The votes are in y'all… #TheAliceNetwork won as our next @rwbookclub selection! I think you’ll really enjoy this exciting and fast-paced story about a pregnant American socialite who teams up with a female ex-spy and a hot-tempered young soldier in the aftermath of WWII. A story of courage and redemption. Happy reading! 📖 #RWBookClub
Reese Witherspoon has shown quite the knack for optioning bestselling titles and producing or starring in hit book-to-screen projects (Wild, Gone Girl, Big Little Lies, and soon, The Luckiest Girl Alive). Yesterday, she revealed the newest pick for her book club. The Alice Network by Kate Quinn is a historical novel about two women: Eve Gardiner, who was recruited to be part of the real-life Alice Network of spies in France during World War I, and Charlie, a pregnant and unwed American socialite who, when sent by her parents to France to have her “little problem” taken care of, goes on a search for the cousin whom she loved like a sister and had disappeared during the Nazi occupation. Should Witherspoon’s production company Pacific Standard also adapt this book into a film project, whom do you think should be cast for the two lead roles? And would Witherspoon herself be one of them?
In this climate of so much fear and judgement and knee jerk reactions to people's differences , thank you to @roxanegay74 for this beautiful , dignified , vulnerable book, for reaching into your pain and sharing it . So many people have unbearable , difficult things that have brought them to where they imperfectly,humanly are . You move the world a little further along for all of us . Respect ❤️
Kate Beckinsale’s recent reading material of choice is Roxane Gay’s searing memoir Hunger. In her latest book, the feminist writer admits to not having quite overcome her “unruly body and unruly appetites.” Diagnosed by her doctor as “super morbidly obese,” a medical term that she finds mean and dehumanizing, the 200-lb Gay presents a dissenting voice to the chorus of body positive platitudes that permeate the media. As she told Ira Glass in the beautiful and sobering This American Life episode “Tell Me I’m Fat“:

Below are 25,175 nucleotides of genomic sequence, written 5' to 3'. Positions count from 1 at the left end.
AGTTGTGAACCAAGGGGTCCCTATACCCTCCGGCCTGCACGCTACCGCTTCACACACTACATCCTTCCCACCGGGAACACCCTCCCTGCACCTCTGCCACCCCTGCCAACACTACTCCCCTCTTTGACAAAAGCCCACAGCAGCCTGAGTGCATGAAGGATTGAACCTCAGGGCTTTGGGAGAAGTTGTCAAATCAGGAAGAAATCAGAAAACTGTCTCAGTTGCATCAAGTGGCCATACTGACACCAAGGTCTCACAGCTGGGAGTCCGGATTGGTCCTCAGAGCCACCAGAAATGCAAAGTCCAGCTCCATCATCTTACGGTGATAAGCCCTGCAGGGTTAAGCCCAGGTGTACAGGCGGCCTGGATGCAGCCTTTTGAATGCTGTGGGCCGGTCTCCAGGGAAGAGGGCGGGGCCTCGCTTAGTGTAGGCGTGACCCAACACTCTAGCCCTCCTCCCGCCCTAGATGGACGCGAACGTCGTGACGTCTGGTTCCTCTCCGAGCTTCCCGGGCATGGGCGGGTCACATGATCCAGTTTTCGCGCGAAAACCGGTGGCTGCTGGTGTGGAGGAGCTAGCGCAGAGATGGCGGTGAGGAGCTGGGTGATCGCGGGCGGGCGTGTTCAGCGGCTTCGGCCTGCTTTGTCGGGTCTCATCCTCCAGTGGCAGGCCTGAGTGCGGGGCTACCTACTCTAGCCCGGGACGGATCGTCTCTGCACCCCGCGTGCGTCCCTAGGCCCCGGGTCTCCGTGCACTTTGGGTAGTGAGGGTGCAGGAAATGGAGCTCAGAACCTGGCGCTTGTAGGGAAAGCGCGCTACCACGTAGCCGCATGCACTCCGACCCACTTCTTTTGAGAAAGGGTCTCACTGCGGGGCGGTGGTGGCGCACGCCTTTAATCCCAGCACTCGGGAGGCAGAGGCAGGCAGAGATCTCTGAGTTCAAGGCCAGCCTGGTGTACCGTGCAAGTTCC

“It’s sobering to realize just how the past 25 years have just been all about my body. And that’s where I struggle with the fat acceptance movement. I think it’s wonderful, and I think it’s necessary and a necessary corrective.
“But not all of us of have been able to get to that space where we don’t care what other people think. I’m not all there yet, and I’m trying. But it’s just really hard to not care what people think, especially when they’re constantly telling you what they think.”
Gay is dissenting not simply to be contrarian, but to foster different types of honest conversations about the rampant fatphobia in general society. In turning her critical view on herself, she allows others to be equally authentic with themselves.
Lena Dunham has been open about her health struggles, particularly with endometriosis, and her effort to make healthcare more accessible to women. Her latest medical episode happened in May, when she was rushed to the hospital after attending the Met Gala due to complications from her most recent endometriosis surgery. Thus, her current choice of reading material, the Virgina Woolf essay “On Being Ill,” seems quite fitting: it makes the bid to show illness as a topic worthy of literature. “Considering how common illness is….it becomes strange indeed that illness has not taken its place with love, battle, and jealousy among the prime themes of literature,” Woolf wrote. “Novels, one would have thought, would have been devoted to influenza; epic poems to typhoid; odes to pneumonia, lyrics to toothache. But no; … literature does its best to maintain that its concern is with the mind; that the body is a sheet of plain glass through which the soul looks straight and clear.”
It’s a throwback reading post for actress/comedianne Jenny Slate, whose book of choice is the third title in a four-part series about the knighthood of Alanna of Trebond. The 1986 novel by Tamora Pierce chronicles Alanna’s beginnings as a knight errant, wandering around the realm and learning new things, including her own power and worth as a woman. Slate’s The Woman Who Rides Like a Man post even gives a shout out to fellow actress Zoe Kazan, who currently stars in the romantic comedy The Big Sick.
As the Spider-Man: Homecoming premiere approaches, here’s Zendaya promoting her cover issue of Vogue. And we’re not kidding either when we say homegirl deserves it: after the whirlwind of international press tours she has to go to in order to promote her latest movie, the super cool star more than deserves some shut-eye and self-love. Catch her in the newest Spider-Man flick, out in local theaters starting July 7.